Presentation Skills Success

Presentation skills success is based on following a practical presentation strategy and learning the techniques for delivering superior presentations. This website includes the important presentation fundamentals you need build your presentations. From there you can learn and practise the presentation techniques - because a superior presentation is about technique. To make you an even better presenter we offer you presentation tips, ideas and examples.

Presentations Skills: If you already know how important it is to be a better communicator, presenter or speaker - then this website is the resource for you. This website will show you how to be a better presenter. If you are only looking for a magic presentation pill then this site is not for you. This is a "how to be a better presenter" website. Enjoy, George Torok.

To arrange for presentation skills training Contact your presentation skills expert, George Torok - by phone: 905-335-1997 - email:



Power Presentations Tip 04

Zip it. Zip it good. 

What's more powerful than your words?


Your silence.


The well placed pause is the simplest communication tool. The pause conveys your confidence more than your words. The pause engages your listeners because it allows them to think. The pause adds emphasis to your words.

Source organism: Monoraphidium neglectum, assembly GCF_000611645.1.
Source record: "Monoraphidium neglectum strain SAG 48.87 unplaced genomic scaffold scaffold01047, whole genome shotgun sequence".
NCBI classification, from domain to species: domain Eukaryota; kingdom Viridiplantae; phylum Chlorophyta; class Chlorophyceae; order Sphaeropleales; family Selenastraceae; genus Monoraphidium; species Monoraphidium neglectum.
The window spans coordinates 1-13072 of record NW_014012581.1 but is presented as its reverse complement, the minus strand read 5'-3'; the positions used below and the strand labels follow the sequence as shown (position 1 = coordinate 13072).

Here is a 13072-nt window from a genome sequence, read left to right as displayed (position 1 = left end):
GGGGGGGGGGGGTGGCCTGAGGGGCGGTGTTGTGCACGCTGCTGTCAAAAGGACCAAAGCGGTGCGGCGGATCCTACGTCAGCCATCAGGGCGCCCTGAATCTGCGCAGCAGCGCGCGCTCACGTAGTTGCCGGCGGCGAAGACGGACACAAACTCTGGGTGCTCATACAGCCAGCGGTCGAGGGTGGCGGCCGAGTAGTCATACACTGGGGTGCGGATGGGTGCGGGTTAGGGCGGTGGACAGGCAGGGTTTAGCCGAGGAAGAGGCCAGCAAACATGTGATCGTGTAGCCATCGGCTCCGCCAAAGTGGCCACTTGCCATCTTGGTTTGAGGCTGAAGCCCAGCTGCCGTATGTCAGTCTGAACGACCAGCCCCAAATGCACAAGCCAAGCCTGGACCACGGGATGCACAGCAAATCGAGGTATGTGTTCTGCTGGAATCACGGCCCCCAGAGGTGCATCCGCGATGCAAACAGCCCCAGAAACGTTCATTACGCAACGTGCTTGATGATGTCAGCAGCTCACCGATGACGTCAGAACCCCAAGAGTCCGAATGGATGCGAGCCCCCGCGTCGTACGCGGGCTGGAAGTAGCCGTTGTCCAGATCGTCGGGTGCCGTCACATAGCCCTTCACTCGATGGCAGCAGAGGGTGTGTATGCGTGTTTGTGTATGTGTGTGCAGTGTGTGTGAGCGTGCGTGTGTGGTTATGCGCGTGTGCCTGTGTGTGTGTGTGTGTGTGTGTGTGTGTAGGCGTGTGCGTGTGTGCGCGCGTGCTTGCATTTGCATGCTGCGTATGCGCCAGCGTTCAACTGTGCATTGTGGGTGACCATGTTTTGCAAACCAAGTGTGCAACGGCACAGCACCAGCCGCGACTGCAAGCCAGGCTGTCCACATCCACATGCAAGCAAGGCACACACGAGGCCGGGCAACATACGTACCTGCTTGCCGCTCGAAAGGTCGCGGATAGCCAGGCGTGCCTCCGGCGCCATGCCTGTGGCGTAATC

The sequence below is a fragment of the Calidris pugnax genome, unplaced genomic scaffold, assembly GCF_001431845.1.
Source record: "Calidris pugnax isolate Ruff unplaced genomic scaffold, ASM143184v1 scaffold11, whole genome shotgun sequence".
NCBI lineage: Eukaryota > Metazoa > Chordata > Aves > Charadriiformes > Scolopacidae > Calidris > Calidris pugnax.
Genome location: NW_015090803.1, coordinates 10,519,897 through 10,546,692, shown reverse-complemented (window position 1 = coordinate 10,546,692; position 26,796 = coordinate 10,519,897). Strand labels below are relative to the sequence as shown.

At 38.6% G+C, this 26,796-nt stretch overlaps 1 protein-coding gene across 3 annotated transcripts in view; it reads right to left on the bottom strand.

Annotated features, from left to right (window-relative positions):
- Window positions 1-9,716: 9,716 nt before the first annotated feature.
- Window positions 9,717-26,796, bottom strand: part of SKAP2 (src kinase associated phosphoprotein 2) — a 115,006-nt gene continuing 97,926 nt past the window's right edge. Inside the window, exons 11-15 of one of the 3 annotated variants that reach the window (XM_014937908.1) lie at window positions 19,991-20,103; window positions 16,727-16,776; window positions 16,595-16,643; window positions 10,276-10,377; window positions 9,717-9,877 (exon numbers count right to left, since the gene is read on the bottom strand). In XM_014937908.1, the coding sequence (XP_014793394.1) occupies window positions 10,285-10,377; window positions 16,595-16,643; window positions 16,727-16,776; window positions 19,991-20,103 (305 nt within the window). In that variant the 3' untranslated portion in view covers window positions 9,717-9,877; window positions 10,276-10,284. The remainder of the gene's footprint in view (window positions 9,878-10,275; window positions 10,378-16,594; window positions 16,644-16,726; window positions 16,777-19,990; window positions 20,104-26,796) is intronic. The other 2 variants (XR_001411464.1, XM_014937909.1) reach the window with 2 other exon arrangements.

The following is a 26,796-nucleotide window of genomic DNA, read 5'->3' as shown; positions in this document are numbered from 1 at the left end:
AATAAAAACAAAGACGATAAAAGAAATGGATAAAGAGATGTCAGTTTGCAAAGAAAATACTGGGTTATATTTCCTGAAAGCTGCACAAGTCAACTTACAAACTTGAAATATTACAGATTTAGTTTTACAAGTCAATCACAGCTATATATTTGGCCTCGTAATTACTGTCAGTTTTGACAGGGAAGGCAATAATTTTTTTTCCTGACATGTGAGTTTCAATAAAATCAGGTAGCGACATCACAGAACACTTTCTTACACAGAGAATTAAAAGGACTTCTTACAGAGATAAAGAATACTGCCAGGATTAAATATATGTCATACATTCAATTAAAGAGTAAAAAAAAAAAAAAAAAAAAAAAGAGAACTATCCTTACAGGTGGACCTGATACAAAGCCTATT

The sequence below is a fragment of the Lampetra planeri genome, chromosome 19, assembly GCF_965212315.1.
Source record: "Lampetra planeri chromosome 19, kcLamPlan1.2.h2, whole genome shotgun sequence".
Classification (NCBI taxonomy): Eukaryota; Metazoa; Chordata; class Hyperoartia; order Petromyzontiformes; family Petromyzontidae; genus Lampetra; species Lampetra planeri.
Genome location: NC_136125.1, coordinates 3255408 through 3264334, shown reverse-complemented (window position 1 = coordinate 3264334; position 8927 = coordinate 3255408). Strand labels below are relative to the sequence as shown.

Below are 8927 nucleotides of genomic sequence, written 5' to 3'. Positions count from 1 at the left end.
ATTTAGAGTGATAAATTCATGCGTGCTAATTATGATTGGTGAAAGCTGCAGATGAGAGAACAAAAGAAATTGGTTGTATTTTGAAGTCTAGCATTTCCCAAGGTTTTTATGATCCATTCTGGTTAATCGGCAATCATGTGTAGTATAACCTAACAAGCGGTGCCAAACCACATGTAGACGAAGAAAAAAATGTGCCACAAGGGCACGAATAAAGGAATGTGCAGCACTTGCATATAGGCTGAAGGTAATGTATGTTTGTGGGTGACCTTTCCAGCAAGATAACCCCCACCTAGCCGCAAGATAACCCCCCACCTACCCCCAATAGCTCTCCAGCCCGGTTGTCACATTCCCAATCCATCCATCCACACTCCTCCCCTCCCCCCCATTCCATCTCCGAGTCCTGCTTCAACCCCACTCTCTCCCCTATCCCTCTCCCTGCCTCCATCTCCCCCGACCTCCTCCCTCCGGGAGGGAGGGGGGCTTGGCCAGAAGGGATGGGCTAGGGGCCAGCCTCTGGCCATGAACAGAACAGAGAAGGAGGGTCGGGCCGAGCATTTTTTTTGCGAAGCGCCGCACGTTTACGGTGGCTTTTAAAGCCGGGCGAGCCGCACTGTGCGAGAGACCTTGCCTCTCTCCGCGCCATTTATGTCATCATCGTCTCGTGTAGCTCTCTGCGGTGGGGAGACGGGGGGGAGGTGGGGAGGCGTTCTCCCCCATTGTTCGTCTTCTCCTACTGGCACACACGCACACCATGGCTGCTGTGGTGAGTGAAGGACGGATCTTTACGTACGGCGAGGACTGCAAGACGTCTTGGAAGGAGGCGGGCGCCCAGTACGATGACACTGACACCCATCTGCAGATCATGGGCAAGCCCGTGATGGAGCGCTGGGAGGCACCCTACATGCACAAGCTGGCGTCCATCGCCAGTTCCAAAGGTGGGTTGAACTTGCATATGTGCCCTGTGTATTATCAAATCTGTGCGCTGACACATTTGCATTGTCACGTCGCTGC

Yet too many presenters don't make effective use of the pause. Why? Some believe that they need to say what they have to say before someone interrupts. If that is your style then be aware that the audience isn't listening. They are listening to their own words inside their head. Just because you didn't allow them to speak out loud doesn't stop them from talking in their head.



When should you pause?


Pause after you have taken your speaking position and before you start speaking. This ensures you have everyone's attention for your first word.


Pause after you said something profound to allow them to digest that nugget.


Pause after saying something funny to give them time to get the humor and enjoy a laugh.


Pause after you pose a rhetorical question to let them think about it.


Pause before you answer a tough question from the audience to emphasize the credibility and importance of your answer.


Pause after you've said what you wanted to say - so you don't dilute your message.



How long should a pause be?


As long as needed. Most of the time three to five seconds are enough. You might need to count the seconds in your head as "one steamboat" or "one  Mississippi".


When you master the pause you will be a more powerful presenter. In the words of Dr Evil from the Austin Power Movie - "Zip it. Zip it Good".



George Torok

PS: tell me how this tip helps you.



Power Presentations Tips


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George Torok is a writer for Toastmaster magazine on presentation skills

George Torok is a frequent contributor to Toastmaster Magazine. He has presented at more than a dozen conferences for Toastmasters plus two international conventions. Toastmasters is the world's leading organization that teaches presentations skills.


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